The search for solutions was evident in the words expressed by a group of people who assembled at the Island Free Library to discuss how to combat the island’s tick problem. A team of research scientists from Columbia University, who have been conducting Block Island-based tick-related field research since 2010, and a behavioral scientist from the University of Colorado, jointly hosted Monday’s event.
The attendees sat in a circle and addressed each other by number to protect anonymity while answering a variety of questions posed by Mary Hayden, a Behavioral Scientist from the University of Colorado. Hayden’s research has primarily dealt with the study of mosquitoes, but she has joined forces with Columbia Professor Maria Diuk-Wasser and Pilar Fernandez, an Earth Institute post-doctorate fellow, to study the tick problem on Block Island. Hayden said the group discussion will be helpful in informing the researchers’ efforts.
“If you get rid of the deer, then Lyme disease will go away,” said a woman, who noted that the Deer Task Force, an advisory committee to the Town of New Shoreham, has tried to address the issue. “That’s what Block Island needs to get more serious about.”
“I think eradication is the only way,” said one man, while another man noted that, “We need to make a fact-based decision.” One woman said she thought it was best “to be open to a lot of possibilities.”
“Would you be willing to pay more in taxes for the intervention related to deer control on the island?” Hayden asked the attendees. Not one person replied in the affirmative, with some believing that it would be a waste of money.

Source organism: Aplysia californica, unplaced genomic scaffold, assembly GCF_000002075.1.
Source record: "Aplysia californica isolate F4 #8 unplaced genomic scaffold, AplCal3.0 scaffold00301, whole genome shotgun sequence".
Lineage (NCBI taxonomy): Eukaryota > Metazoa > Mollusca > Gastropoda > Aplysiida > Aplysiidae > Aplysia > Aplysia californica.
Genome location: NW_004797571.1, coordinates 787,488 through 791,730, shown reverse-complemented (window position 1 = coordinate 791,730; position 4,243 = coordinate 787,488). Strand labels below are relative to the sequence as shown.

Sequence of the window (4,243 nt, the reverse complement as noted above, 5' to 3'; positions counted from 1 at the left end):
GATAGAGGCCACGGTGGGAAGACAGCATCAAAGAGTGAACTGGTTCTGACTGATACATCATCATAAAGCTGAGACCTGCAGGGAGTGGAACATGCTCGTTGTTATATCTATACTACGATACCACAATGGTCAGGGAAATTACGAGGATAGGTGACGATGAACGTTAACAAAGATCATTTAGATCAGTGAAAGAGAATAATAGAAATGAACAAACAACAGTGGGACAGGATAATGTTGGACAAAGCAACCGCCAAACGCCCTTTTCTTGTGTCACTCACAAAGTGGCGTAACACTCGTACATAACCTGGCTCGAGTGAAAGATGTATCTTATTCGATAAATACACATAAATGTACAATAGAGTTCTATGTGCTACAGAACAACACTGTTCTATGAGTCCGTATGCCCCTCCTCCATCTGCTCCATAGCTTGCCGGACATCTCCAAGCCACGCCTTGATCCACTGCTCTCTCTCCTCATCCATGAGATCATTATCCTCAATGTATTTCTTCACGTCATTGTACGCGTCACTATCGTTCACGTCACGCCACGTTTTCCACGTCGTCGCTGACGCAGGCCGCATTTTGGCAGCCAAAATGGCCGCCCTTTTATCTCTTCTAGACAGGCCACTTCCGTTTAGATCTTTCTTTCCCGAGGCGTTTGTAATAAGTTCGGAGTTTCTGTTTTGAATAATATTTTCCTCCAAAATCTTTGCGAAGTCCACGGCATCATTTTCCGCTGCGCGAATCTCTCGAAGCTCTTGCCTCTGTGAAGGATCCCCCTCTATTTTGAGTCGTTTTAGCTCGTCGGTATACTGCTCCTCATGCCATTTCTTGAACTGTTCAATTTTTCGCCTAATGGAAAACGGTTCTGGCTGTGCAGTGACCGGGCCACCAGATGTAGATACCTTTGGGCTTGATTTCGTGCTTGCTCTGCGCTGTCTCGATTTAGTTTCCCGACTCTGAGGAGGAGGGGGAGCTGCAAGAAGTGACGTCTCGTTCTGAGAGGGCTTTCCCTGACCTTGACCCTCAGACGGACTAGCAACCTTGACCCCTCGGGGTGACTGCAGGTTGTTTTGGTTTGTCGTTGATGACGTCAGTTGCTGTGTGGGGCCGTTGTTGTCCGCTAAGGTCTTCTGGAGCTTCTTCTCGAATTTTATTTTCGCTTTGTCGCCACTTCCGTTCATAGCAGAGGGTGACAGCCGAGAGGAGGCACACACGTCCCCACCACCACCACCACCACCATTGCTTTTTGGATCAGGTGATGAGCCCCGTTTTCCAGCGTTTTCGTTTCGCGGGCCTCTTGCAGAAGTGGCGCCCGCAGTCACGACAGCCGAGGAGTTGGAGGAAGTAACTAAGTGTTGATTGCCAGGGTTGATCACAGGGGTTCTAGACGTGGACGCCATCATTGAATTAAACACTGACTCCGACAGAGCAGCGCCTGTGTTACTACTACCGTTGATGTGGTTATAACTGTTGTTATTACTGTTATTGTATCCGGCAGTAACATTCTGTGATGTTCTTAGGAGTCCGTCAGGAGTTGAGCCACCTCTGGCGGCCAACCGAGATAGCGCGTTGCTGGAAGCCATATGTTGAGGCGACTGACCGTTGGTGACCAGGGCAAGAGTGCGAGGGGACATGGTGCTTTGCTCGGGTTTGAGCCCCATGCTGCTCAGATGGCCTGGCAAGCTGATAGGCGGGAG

“We’ve spent money before, and it didn’t work,” said one woman, while another woman remarked, “I would not pay more in taxes for that. There are other solutions that should be explored.”
As for using chemical or toxic solutions to try to address the issue, the answer was a resounding “No!” from one woman, who said the concern was that it could be harmful to the environment. “It’s totally unnecessary.”
“We’re looking for answers, but there are so many variables,” said another woman. “How do we get rid of them? There seems to be no definitive answer. We don’t have it.”
Hayden asked the attendees their thoughts on subjects ranging from spraying and mouse bait boxes to the Tick App, a mobile application created by Dr. Diuk-Wasser and Fernandez at Columbia University. The Tick App was unveiled in August of 2017, and designed to understand what activities and locations on Block Island lead to the highest risk of tick exposure. To learn more about the app go to: www.thetickapp.org.
Fernandez said the researchers will be hosting free Lyme disease testing at the Block Island Medical Center on Monday, May 28 from 10:30 a.m. to 2:45 p.m. The research from the test will help the researchers better understand which areas on the island are most risky and how to better protect people from tick bites, with science-based interventions that are tailored to the island.
The following information was submitted to The Block Island Times by the researchers: